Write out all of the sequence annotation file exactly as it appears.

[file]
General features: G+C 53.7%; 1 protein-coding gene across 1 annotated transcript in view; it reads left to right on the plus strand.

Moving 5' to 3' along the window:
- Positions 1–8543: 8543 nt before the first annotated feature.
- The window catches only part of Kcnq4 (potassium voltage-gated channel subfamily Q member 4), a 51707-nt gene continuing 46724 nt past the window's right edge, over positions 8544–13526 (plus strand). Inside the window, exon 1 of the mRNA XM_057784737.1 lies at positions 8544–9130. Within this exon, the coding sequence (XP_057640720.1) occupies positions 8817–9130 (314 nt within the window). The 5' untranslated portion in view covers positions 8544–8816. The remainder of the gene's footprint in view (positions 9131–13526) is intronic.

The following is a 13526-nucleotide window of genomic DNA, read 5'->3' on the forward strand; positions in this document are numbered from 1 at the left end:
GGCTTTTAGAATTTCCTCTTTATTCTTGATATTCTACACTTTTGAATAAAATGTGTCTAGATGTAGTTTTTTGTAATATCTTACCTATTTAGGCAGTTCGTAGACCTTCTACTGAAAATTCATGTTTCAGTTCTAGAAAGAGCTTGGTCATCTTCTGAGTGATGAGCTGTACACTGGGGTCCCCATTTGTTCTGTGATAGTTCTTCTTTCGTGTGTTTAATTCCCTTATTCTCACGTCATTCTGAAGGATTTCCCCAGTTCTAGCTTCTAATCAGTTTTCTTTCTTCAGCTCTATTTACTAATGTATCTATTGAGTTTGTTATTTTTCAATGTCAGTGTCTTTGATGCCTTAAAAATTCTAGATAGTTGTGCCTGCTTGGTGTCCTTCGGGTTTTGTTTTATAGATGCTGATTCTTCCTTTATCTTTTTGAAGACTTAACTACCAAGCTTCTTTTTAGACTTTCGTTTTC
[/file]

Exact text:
General features: G+C 53.7%; 1 protein-coding gene across 1 annotated transcript in view; it reads left to right on the plus strand.

Moving 5' to 3' along the window:
- Positions 1–8543: 8543 nt before the first annotated feature.
- The window catches only part of Kcnq4 (potassium voltage-gated channel subfamily Q member 4), a 51707-nt gene continuing 46724 nt past the window's right edge, over positions 8544–13526 (plus strand). Inside the window, exon 1 of the mRNA XM_057784737.1 lies at positions 8544–9130. Within this exon, the coding sequence (XP_057640720.1) occupies positions 8817–9130 (314 nt within the window). The 5' untranslated portion in view covers positions 8544–8816. The remainder of the gene's footprint in view (positions 9131–13526) is intronic.

The following is a 13526-nucleotide window of genomic DNA, read 5'->3' on the forward strand; positions in this document are numbered from 1 at the left end:
GGCTTTTAGAATTTCCTCTTTATTCTTGATATTCTACACTTTTGAATAAAATGTGTCTAGATGTAGTTTTTTGTAATATCTTACCTATTTAGGCAGTTCGTAGACCTTCTACTGAAAATTCATGTTTCAGTTCTAGAAAGAGCTTGGTCATCTTCTGAGTGATGAGCTGTACACTGGGGTCCCCATTTGTTCTGTGATAGTTCTTCTTTCGTGTGTTTAATTCCCTTATTCTCACGTCATTCTGAAGGATTTCCCCAGTTCTAGCTTCTAATCAGTTTTCTTTCTTCAGCTCTATTTACTAATGTATCTATTGAGTTTGTTATTTTTCAATGTCAGTGTCTTTGATGCCTTAAAAATTCTAGATAGTTGTGCCTGCTTGGTGTCCTTCGGGTTTTGTTTTATAGATGCTGATTCTTCCTTTATCTTTTTGAAGACTTAACTACCAAGCTTCTTTTTAGACTTTCGTTTTC